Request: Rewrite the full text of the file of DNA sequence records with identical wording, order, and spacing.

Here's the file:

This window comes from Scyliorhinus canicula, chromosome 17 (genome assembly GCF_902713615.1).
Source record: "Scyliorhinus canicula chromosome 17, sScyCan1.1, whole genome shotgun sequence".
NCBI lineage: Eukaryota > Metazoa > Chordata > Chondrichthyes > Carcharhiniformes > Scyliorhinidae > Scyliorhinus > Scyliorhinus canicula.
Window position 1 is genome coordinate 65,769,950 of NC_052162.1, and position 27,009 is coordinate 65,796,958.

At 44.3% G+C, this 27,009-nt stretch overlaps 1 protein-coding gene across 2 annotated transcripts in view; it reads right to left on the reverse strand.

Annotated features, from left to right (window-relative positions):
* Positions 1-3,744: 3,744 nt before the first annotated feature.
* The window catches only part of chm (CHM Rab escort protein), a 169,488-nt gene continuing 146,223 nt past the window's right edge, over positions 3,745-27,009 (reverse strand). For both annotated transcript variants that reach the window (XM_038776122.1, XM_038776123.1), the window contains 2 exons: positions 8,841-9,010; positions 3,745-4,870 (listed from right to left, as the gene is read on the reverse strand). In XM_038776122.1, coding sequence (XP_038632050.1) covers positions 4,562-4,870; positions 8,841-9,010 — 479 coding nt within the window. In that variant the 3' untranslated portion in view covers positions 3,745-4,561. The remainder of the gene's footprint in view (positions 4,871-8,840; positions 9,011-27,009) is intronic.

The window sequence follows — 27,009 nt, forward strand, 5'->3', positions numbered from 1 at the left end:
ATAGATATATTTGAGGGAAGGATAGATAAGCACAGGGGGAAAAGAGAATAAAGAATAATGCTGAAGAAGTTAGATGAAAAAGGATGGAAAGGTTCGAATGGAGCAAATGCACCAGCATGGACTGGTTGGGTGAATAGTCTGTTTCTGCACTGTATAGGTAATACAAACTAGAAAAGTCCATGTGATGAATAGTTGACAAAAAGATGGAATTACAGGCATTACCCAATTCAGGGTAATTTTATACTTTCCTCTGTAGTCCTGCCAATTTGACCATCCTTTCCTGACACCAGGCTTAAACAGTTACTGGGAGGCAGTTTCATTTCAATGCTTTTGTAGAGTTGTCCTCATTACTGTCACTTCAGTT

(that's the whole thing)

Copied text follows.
This window comes from Scyliorhinus canicula, chromosome 17 (genome assembly GCF_902713615.1).
Source record: "Scyliorhinus canicula chromosome 17, sScyCan1.1, whole genome shotgun sequence".
NCBI lineage: Eukaryota > Metazoa > Chordata > Chondrichthyes > Carcharhiniformes > Scyliorhinidae > Scyliorhinus > Scyliorhinus canicula.
Window position 1 is genome coordinate 65,769,950 of NC_052162.1, and position 27,009 is coordinate 65,796,958.

At 44.3% G+C, this 27,009-nt stretch overlaps 1 protein-coding gene across 2 annotated transcripts in view; it reads right to left on the reverse strand.

Annotated features, from left to right (window-relative positions):
* Positions 1-3,744: 3,744 nt before the first annotated feature.
* The window catches only part of chm (CHM Rab escort protein), a 169,488-nt gene continuing 146,223 nt past the window's right edge, over positions 3,745-27,009 (reverse strand). For both annotated transcript variants that reach the window (XM_038776122.1, XM_038776123.1), the window contains 2 exons: positions 8,841-9,010; positions 3,745-4,870 (listed from right to left, as the gene is read on the reverse strand). In XM_038776122.1, coding sequence (XP_038632050.1) covers positions 4,562-4,870; positions 8,841-9,010 — 479 coding nt within the window. In that variant the 3' untranslated portion in view covers positions 3,745-4,561. The remainder of the gene's footprint in view (positions 4,871-8,840; positions 9,011-27,009) is intronic.

The window sequence follows — 27,009 nt, forward strand, 5'->3', positions numbered from 1 at the left end:
ATAGATATATTTGAGGGAAGGATAGATAAGCACAGGGGGAAAAGAGAATAAAGAATAATGCTGAAGAAGTTAGATGAAAAAGGATGGAAAGGTTCGAATGGAGCAAATGCACCAGCATGGACTGGTTGGGTGAATAGTCTGTTTCTGCACTGTATAGGTAATACAAACTAGAAAAGTCCATGTGATGAATAGTTGACAAAAAGATGGAATTACAGGCATTACCCAATTCAGGGTAATTTTATACTTTCCTCTGTAGTCCTGCCAATTTGACCATCCTTTCCTGACACCAGGCTTAAACAGTTACTGGGAGGCAGTTTCATTTCAATGCTTTTGTAGAGTTGTCCTCATTACTGTCACTTCAGTT